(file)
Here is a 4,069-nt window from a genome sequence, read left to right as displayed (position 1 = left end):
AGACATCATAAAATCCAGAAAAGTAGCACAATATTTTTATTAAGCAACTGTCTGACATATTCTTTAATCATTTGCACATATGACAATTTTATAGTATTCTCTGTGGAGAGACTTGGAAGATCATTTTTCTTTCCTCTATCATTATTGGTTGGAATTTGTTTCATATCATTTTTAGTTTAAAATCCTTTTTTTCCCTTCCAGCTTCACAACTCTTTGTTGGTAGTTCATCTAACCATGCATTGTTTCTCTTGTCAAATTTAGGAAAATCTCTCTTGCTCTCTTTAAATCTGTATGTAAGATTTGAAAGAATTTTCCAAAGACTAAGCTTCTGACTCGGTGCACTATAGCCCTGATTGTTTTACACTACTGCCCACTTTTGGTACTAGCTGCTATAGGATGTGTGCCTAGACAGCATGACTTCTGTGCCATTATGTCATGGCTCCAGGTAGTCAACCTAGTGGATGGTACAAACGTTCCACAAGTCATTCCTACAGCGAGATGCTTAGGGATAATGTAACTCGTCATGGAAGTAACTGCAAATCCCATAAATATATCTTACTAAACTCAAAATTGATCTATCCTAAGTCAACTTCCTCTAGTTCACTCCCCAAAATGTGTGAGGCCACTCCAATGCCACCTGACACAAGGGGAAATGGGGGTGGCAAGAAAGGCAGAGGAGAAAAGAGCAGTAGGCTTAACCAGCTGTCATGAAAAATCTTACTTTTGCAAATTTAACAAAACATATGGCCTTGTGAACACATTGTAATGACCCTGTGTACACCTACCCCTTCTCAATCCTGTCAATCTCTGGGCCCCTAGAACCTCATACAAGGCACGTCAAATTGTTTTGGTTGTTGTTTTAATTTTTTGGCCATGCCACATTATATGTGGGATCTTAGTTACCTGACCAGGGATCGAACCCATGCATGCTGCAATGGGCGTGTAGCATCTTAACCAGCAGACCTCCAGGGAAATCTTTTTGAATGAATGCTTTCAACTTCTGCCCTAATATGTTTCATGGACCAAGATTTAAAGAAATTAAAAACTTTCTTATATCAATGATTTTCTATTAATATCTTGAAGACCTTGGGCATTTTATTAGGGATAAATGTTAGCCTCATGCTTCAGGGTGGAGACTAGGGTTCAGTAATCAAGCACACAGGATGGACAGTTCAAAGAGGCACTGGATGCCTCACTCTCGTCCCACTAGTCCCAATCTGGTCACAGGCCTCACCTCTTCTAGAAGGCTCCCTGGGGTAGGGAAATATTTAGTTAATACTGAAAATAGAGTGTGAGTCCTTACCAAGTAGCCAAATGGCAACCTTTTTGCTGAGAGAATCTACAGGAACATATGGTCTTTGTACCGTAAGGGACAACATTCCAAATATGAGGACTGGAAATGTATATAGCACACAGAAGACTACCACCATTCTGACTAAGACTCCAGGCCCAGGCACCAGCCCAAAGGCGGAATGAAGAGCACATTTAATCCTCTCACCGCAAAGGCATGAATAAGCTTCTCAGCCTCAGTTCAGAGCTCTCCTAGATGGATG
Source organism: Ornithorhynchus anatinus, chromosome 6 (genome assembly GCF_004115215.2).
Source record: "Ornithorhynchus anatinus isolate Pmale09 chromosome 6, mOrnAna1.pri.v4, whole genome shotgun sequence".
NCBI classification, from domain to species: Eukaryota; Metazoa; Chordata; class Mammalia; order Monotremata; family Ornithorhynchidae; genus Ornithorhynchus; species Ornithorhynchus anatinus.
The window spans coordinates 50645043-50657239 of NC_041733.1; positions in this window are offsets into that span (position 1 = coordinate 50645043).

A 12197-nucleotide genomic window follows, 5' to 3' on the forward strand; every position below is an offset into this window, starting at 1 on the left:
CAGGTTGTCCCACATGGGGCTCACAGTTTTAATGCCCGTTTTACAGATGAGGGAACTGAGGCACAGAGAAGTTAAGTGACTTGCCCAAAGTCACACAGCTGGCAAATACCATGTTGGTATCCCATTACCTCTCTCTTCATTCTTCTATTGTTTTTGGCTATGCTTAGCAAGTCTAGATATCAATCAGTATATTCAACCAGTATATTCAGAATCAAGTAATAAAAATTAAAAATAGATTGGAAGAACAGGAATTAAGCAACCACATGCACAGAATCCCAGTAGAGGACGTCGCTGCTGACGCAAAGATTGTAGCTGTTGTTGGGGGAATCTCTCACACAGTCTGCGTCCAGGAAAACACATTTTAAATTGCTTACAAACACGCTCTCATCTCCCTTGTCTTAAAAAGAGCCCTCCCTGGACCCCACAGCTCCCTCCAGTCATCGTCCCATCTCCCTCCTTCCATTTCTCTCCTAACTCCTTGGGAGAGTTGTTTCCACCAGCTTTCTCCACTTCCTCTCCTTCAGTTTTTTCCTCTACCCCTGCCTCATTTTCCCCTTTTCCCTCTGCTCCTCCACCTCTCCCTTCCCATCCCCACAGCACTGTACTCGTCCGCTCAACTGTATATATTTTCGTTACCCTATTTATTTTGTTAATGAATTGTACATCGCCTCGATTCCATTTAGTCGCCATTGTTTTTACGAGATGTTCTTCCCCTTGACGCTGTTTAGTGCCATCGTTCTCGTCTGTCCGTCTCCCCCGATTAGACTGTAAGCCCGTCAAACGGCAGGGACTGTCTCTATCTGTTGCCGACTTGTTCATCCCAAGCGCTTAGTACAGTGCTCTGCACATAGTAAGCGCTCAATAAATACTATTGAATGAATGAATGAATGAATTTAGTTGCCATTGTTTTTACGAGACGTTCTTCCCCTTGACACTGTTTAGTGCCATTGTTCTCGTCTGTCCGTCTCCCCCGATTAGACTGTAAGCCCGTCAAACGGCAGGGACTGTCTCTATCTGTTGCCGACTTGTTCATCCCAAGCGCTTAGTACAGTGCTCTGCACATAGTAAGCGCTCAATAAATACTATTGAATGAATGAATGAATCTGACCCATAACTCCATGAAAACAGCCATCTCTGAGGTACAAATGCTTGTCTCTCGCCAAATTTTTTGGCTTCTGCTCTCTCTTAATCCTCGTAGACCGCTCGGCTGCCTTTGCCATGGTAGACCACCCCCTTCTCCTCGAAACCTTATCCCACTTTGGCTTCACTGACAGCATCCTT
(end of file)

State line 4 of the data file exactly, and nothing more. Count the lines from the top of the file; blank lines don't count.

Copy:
Source record: "Ornithorhynchus anatinus isolate Pmale09 chromosome 6, mOrnAna1.pri.v4, whole genome shotgun sequence".